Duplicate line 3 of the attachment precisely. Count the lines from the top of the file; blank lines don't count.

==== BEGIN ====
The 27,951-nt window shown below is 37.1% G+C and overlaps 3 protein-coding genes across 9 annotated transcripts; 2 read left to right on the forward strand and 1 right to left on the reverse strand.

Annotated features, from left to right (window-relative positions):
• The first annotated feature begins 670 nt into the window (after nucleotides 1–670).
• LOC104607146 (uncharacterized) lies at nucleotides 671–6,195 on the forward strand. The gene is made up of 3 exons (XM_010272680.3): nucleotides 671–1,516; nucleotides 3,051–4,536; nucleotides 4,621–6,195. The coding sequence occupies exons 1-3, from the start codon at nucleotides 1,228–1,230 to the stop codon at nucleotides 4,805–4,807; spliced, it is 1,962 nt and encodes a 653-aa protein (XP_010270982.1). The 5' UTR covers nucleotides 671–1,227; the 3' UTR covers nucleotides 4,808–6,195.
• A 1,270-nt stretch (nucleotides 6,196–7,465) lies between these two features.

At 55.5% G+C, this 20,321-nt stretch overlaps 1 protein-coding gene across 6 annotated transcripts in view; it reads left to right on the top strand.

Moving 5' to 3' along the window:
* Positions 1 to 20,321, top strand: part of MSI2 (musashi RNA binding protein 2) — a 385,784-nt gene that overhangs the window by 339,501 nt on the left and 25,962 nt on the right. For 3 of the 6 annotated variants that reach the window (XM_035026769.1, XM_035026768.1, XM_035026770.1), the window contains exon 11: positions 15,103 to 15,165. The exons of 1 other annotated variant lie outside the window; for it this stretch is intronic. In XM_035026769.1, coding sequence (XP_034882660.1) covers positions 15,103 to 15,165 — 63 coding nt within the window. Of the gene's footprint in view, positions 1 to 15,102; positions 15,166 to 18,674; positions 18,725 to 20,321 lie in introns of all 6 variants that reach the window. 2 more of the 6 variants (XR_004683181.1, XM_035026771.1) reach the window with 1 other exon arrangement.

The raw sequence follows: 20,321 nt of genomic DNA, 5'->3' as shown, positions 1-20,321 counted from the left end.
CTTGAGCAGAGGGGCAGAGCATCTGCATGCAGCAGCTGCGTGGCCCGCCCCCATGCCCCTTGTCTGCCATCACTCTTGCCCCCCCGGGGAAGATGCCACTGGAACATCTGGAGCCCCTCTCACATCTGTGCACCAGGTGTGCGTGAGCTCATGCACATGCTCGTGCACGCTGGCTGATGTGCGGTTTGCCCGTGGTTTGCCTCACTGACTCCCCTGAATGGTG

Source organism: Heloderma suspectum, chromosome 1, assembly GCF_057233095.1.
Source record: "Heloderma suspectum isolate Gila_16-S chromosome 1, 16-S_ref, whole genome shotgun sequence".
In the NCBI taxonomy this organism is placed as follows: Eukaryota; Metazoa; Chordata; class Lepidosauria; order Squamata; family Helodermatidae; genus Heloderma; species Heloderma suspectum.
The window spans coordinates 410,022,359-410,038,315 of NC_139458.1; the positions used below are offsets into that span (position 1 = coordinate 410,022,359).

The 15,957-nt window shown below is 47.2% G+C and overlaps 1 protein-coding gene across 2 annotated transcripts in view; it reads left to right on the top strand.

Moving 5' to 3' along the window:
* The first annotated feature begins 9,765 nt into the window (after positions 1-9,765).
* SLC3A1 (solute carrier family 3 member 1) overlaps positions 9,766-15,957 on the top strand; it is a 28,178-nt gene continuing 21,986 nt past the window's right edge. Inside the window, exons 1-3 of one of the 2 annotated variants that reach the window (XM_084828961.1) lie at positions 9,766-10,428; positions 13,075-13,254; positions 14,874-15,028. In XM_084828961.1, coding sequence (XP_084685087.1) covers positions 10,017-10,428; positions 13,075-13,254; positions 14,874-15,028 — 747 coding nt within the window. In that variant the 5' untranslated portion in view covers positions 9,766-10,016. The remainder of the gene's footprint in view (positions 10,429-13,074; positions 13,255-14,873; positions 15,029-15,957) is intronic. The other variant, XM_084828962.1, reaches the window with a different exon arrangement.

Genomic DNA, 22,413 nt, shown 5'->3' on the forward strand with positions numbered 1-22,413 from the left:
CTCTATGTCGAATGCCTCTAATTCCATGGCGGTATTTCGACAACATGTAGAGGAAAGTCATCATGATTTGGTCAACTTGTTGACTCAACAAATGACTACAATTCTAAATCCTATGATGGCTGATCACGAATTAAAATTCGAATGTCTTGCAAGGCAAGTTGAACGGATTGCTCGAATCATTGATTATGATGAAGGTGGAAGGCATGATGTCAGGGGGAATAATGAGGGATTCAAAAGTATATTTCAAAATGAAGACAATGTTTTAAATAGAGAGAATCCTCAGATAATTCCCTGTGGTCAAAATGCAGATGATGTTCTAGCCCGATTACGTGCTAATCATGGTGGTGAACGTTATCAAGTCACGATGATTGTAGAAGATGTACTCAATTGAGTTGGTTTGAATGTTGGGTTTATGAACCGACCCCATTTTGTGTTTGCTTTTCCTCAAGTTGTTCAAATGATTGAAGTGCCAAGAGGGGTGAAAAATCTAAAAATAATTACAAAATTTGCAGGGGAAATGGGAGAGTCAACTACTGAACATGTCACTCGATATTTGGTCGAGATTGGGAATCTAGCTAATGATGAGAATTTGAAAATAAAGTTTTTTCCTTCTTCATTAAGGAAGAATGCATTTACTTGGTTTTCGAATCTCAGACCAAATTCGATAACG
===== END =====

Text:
• The first annotated feature begins 670 nt into the window (after nucleotides 1–670).